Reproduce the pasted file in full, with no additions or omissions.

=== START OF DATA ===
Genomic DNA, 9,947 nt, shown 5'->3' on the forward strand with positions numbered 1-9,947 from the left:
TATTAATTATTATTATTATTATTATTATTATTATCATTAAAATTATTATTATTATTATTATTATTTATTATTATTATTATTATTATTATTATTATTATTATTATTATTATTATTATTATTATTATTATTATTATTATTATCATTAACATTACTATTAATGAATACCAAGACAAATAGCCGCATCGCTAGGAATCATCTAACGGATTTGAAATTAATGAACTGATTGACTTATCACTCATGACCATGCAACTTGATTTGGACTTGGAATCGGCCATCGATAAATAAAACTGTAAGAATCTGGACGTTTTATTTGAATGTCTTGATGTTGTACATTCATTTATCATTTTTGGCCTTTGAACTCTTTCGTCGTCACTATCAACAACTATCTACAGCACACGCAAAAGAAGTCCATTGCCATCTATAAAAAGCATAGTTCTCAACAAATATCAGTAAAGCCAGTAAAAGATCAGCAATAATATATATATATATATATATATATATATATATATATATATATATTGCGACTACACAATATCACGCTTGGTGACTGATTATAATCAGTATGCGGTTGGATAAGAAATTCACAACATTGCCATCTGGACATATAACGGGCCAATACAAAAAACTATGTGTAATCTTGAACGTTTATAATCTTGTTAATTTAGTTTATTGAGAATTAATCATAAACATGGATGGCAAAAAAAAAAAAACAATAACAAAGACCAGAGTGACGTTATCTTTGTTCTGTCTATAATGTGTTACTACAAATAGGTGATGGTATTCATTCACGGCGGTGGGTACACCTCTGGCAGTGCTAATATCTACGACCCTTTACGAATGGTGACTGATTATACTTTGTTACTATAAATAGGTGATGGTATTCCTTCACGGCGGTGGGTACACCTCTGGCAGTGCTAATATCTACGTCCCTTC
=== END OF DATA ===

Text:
Genomic DNA, 9,947 nt, shown 5'->3' on the forward strand with positions numbered 1-9,947 from the left:
TATTAATTATTATTATTATTATTATTATTATTATCATTAAAATTATTATTATTATTATTATTATTTATTATTATTATTATTATTATTATTATTATTATTATTATTATTATTATTATTATTATTATTATTATTATTATTATCATTAACATTACTATTAATGAATACCAAGACAAATAGCCGCATCGCTAGGAATCATCTAACGGATTTGAAATTAATGAACTGATTGACTTATCACTCATGACCATGCAACTTGATTTGGACTTGGAATCGGCCATCGATAAATAAAACTGTAAGAATCTGGACGTTTTATTTGAATGTCTTGATGTTGTACATTCATTTATCATTTTTGGCCTTTGAACTCTTTCGTCGTCACTATCAACAACTATCTACAGCACACGCAAAAGAAGTCCATTGCCATCTATAAAAAGCATAGTTCTCAACAAATATCAGTAAAGCCAGTAAAAGATCAGCAATAATATATATATATATATATATATATATATATATATATATATATATTGCGACTACACAATATCACGCTTGGTGACTGATTATAATCAGTATGCGGTTGGATAAGAAATTCACAACATTGCCATCTGGACATATAACGGGCCAATACAAAAAACTATGTGTAATCTTGAACGTTTATAATCTTGTTAATTTAGTTTATTGAGAATTAATCATAAACATGGATGGCAAAAAAAAAAAAACAATAACAAAGACCAGAGTGACGTTATCTTTGTTCTGTCTATAATGTGTTACTACAAATAGGTGATGGTATTCATTCACGGCGGTGGGTACACCTCTGGCAGTGCTAATATCTACGACCCTTTACGAATGGTGACTGATTATACTTTGTTACTATAAATAGGTGATGGTATTCCTTCACGGCGGTGGGTACACCTCTGGCAGTGCTAATATCTACGTCCCTTC